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  1. #1
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    79th foot regiment uniform details?

    https://en.wikipedia.org/wiki/Robert_Munro_Ferguson

    Came across this portrait; his bio says he served in the 79th foot regiment, but I have never seen epaulettes in such a strange shape & form? Does anyone have any more examples or details about it?

    Thanks
    Last edited by Kriegbert; 23rd October 21 at 04:44 PM.

  2. #2
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    Probably from his time as Commander of the 79th (18351841) and possibly denoting some form of Court or Appointment dress. The Highlanders' Musuem should be able to answer the quesiton.

  3. #3
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    Quote Originally Posted by Kriegbert View Post
    https://en.wikipedia.org/wiki/Robert_Munro_Ferguson

    Came across this portrait; his bio says he served in the 19th foot regiment, but I have never seen epaulettes in such a strange shape & form? Does anyone have any more examples or details about it?

    Thanks
    The shoulder decorations are the 'wings' that originally denoted the regiment's flank companies but which were authorised for all ranks c.1830 at which time flank company distinctions were abolished for Highland corps. Colonel Munro appears to be wearing pantaloons of the 79th's Cameron of Erracht sett, uniform for mounted duty as appropriate for the Commanding Officer and Adjutant.
    Last edited by jf42; 23rd October 21 at 02:32 PM.

  4. #4
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    Quote Originally Posted by jf42 View Post
    The shoulder decorations are the 'wings' that originally denoted the regiment's flank companies but which were authorised for all ranks c.1830 at which time flank company distinctions were abolished for Highland corps. Colonel Munro appears to be wearing pantaloons of the 79th's Cameron of Erracht sett, uniform for mounted duty as appropriate for the Commanding Officer and Adjutant.


    Private Alexander Ritchie of the 79th wearing simple white "wings", painting dated 1833.

    Image from: https://www.rct.uk/collection/407085...on-highlanders
    Last edited by Bruce Scott; 26th October 21 at 03:25 PM.

  5. #5
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    Not a Highland officer but here, for comparison, is portrait from ca 1845 of William Munro, Lieutenant and Adjutant of the 39th Dorsetshire Regiment, with shoulder wings of comparable design.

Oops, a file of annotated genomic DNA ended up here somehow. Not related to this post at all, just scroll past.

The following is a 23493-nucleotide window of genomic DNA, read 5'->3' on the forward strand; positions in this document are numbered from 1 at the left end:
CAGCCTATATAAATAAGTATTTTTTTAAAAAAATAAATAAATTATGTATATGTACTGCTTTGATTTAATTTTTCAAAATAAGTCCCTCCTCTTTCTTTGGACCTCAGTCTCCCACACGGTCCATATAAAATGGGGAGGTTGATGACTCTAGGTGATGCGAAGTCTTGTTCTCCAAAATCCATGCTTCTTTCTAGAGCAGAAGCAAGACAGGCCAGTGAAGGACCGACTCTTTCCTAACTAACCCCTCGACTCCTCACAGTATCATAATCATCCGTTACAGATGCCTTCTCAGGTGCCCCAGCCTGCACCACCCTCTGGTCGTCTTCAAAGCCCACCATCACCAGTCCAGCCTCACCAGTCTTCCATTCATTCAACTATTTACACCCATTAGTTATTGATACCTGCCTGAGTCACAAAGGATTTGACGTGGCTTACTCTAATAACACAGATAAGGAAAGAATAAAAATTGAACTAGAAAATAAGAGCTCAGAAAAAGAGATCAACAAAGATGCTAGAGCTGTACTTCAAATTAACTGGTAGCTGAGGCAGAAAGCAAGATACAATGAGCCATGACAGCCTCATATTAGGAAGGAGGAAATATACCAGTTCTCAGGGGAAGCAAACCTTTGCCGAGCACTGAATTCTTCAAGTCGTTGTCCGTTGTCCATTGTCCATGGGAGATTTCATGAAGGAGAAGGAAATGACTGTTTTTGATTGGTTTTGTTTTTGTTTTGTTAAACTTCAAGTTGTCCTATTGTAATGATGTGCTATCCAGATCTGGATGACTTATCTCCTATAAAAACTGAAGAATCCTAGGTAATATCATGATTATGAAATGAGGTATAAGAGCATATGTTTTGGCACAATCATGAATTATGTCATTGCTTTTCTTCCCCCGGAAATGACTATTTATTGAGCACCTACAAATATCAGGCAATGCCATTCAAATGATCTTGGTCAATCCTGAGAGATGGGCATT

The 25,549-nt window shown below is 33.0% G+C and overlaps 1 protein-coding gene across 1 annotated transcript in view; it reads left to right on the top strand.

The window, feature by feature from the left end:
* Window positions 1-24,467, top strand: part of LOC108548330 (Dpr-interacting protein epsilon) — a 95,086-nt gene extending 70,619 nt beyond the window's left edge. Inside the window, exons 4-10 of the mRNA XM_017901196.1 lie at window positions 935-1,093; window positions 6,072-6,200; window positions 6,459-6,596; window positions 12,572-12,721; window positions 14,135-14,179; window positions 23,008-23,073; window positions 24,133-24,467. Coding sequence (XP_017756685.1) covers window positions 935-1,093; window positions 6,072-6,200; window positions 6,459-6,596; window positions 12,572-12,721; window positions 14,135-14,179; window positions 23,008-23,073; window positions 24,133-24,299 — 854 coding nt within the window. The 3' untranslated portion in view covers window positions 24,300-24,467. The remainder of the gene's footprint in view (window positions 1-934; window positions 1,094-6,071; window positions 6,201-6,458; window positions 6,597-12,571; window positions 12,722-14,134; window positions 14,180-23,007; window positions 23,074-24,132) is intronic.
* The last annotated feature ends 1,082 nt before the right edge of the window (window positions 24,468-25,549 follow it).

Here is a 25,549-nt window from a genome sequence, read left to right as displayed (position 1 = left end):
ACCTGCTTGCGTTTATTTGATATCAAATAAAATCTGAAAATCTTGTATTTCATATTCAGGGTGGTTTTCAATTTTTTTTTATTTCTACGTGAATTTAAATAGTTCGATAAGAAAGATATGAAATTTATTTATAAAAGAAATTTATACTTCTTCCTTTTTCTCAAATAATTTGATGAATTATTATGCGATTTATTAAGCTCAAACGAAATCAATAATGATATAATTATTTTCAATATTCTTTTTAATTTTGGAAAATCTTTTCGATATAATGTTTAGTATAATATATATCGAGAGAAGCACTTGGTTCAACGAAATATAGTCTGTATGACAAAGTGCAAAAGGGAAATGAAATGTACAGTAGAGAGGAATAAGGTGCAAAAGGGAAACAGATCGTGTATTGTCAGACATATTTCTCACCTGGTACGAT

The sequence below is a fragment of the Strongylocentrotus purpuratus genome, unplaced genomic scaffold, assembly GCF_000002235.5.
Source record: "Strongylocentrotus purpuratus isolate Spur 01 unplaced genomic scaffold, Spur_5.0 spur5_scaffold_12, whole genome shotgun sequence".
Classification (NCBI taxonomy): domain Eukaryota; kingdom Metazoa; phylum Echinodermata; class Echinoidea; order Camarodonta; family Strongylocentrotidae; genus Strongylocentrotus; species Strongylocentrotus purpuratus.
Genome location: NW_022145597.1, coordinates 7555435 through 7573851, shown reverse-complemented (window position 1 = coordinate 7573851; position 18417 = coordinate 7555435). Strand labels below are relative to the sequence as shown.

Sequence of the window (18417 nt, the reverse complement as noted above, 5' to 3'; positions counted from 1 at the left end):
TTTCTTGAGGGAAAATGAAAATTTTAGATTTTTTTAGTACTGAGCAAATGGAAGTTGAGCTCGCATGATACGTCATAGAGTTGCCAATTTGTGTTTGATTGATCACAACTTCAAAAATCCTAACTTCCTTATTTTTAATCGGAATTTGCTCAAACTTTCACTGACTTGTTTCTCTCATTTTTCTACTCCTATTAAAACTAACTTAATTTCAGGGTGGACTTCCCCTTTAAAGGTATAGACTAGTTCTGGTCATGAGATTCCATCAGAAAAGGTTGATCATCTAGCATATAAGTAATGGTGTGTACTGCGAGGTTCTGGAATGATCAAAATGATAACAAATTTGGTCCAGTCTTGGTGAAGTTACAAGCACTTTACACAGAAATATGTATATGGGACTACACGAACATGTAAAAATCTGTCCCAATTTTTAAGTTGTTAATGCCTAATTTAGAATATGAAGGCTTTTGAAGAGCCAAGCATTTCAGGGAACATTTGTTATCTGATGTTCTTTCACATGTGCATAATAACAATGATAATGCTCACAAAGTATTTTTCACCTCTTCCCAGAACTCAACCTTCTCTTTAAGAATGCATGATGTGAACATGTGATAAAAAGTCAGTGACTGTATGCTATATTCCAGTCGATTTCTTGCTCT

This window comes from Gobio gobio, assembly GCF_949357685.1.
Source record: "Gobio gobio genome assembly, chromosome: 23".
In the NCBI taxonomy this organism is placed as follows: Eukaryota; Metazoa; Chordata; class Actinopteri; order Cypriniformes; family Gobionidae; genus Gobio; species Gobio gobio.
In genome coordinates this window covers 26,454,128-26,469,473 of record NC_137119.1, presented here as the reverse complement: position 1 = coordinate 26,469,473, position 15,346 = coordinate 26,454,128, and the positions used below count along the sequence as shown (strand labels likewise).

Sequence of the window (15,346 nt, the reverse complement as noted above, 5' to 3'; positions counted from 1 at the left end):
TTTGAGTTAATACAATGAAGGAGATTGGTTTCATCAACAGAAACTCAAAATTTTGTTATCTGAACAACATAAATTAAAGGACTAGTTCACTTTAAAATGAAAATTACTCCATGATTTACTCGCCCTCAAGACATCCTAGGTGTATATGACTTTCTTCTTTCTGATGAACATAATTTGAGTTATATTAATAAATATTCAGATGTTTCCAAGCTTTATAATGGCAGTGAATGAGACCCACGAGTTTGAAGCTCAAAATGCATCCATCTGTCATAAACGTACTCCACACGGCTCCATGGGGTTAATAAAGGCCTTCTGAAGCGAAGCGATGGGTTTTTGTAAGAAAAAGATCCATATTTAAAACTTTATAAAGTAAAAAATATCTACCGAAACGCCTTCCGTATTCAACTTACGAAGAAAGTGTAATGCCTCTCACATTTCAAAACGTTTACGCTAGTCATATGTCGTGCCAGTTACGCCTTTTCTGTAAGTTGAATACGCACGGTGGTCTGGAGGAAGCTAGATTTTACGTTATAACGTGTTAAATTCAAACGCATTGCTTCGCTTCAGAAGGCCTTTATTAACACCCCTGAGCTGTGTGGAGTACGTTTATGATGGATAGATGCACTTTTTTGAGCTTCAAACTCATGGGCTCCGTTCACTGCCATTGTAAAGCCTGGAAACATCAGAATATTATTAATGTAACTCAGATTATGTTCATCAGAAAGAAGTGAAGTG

Click image for larger version. 

Name:	Lieutenant and Adjutant William Munro.  39th (Dorsetshire) .jpg 
Views:	133 
Size:	137.5 KB 
ID:	40857

  6. #6
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    Quote Originally Posted by jf42 View Post
    Not a Highland officer but here, for comparison, is portrait from ca 1845 of William Munro, Lieutenant and Adjutant of the 39th Dorsetshire Regiment, with shoulder wings of comparable design.


    Excellent example. I wish I could find a photograph of it in real life! At the moment trying to scour through british army manuals searching for a reference to this thing.

  7. #7
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    No portrait photos at that date, the technique was in the early stages of development and only they very wealthy, like the royal family could afford it by c.1850.

  8. #8
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    Quote Originally Posted by figheadair View Post
    No portrait photos at that date, the technique was in the early stages of development and only they very wealthy, like the royal family could afford it by c.1850.
    Ah daguerrotypes were fairly established by then, but actually, I meant recent photos of vintage items for example in museums! I doubt portrait photos would even show much detail given the state of the tech at the time.

  9. #9
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    Viz, one a set of calotype images from the studio of Edinburgh photographers
    David Octavius Hill and Robert Adamson,
    showing men of the 92nd (Gordon) Highlanders
    at Edinburgh Castle, circa 1845. Sadly, no officers were available.
    Click image for larger version. 

Name:	ZduZs.jpg 
Views:	22 
Size:	147.5 KB 
ID:	40858
    Last edited by jf42; 26th October 21 at 09:26 AM. Reason: whim

  10. #10
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    Last edited by Kriegbert; 2nd November 21 at 06:37 PM.

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